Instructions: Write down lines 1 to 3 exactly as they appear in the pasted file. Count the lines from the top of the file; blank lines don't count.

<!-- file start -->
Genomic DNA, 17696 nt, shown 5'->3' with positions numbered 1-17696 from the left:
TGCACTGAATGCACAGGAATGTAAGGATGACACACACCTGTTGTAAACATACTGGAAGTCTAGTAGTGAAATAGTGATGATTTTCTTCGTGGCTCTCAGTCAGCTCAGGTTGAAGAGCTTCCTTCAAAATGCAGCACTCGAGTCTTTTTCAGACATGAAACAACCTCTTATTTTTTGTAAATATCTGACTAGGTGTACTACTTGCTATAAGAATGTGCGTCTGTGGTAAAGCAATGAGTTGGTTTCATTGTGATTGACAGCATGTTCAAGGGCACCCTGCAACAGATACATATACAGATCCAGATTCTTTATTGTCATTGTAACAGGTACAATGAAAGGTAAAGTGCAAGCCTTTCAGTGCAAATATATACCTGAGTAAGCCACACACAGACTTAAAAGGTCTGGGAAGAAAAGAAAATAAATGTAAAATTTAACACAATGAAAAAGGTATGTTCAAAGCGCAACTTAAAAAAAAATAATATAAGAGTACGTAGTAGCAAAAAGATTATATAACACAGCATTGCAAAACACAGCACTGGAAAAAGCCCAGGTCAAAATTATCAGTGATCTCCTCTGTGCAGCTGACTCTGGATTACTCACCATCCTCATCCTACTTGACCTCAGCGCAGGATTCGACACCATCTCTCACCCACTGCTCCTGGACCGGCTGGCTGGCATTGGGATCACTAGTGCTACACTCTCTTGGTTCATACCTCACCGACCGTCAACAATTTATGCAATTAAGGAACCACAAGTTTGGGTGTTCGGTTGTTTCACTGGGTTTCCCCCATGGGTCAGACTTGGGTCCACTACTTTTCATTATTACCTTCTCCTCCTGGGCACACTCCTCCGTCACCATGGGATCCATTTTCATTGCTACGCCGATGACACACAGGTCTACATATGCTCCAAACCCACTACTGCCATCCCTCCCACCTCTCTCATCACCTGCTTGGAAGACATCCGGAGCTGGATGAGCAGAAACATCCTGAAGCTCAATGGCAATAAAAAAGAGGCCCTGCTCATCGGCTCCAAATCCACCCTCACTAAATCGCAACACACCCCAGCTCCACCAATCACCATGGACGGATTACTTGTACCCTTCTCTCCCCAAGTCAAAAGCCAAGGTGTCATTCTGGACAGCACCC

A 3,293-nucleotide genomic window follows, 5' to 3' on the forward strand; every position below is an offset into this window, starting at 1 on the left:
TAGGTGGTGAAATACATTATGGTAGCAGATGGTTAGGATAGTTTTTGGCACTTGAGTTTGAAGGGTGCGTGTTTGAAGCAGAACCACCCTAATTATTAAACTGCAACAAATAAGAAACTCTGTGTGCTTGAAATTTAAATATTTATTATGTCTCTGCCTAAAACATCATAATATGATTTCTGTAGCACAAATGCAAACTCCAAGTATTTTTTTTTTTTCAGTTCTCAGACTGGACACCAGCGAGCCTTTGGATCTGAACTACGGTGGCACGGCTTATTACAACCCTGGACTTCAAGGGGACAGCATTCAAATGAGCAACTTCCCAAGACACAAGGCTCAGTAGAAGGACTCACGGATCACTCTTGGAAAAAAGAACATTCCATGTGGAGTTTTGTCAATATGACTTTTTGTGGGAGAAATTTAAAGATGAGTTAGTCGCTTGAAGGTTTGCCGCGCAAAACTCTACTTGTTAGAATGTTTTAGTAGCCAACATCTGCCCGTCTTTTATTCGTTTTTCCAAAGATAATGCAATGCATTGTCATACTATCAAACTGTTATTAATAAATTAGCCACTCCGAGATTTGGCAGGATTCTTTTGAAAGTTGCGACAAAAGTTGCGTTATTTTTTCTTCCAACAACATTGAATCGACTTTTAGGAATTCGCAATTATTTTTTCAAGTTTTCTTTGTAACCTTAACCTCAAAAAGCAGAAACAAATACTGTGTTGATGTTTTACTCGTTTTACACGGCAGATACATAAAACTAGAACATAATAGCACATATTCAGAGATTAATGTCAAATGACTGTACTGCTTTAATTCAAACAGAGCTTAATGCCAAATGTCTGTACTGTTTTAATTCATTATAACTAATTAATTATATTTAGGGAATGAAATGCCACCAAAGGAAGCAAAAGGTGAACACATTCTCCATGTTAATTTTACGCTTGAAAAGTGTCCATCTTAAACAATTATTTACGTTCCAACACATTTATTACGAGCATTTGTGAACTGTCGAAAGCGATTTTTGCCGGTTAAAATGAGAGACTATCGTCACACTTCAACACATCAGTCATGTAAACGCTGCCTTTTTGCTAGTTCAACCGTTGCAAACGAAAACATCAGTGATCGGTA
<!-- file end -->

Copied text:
Genomic DNA, 17696 nt, shown 5'->3' with positions numbered 1-17696 from the left:
TGCACTGAATGCACAGGAATGTAAGGATGACACACACCTGTTGTAAACATACTGGAAGTCTAGTAGTGAAATAGTGATGATTTTCTTCGTGGCTCTCAGTCAGCTCAGGTTGAAGAGCTTCCTTCAAAATGCAGCACTCGAGTCTTTTTCAGACATGAAACAACCTCTTATTTTTTGTAAATATCTGACTAGGTGTACTACTTGCTATAAGAATGTGCGTCTGTGGTAAAGCAATGAGTTGGTTTCATTGTGATTGACAGCATGTTCAAGGGCACCCTGCAACAGATACATATACAGATCCAGATTCTTTATTGTCATTGTAACAGGTACAATGAAAGGTAAAGTGCAAGCCTTTCAGTGCAAATATATACCTGAGTAAGCCACACACAGACTTAAAAGGTCTGGGAAGAAAAGAAAATAAATGTAAAATTTAACACAATGAAAAAGGTATGTTCAAAGCGCAACTTAAAAAAAAATAATATAAGAGTACGTAGTAGCAAAAAGATTATATAACACAGCATTGCAAAACACAGCACTGGAAAAAGCCCAGGTCAAAATTATCAGTGATCTCCTCTGTGCAGCTGACTCTGGATTACTCACCATCCTCATCCTACTTGACCTCAGCGCAGGATTCGACACCATCTCTCACCCACTGCTCCTGGACCGGCTGGCTGGCATTGGGATCACTAGTGCTACACTCTCTTGGTTCATACCTCACCGACCGTCAACAATTTATGCAATTAAGGAACCACAAGTTTGGGTGTTCGGTTGTTTCACTGGGTTTCCCCCATGGGTCAGACTTGGGTCCACTACTTTTCATTATTACCTTCTCCTCCTGGGCACACTCCTCCGTCACCATGGGATCCATTTTCATTGCTACGCCGATGACACACAGGTCTACATATGCTCCAAACCCACTACTGCCATCCCTCCCACCTCTCTCATCACCTGCTTGGAAGACATCCGGAGCTGGATGAGCAGAAACATCCTGAAGCTCAATGGCAATAAAAAAGAGGCCCTGCTCATCGGCTCCAAATCCACCCTCACTAAATCGCAACACACCCCAGCTCCACCAATCACCATGGACGGATTACTTGTACCCTTCTCTCCCCAAGTCAAAAGCCAAGGTGTCATTCTGGACAGCACCC

A 3,293-nucleotide genomic window follows, 5' to 3' on the forward strand; every position below is an offset into this window, starting at 1 on the left: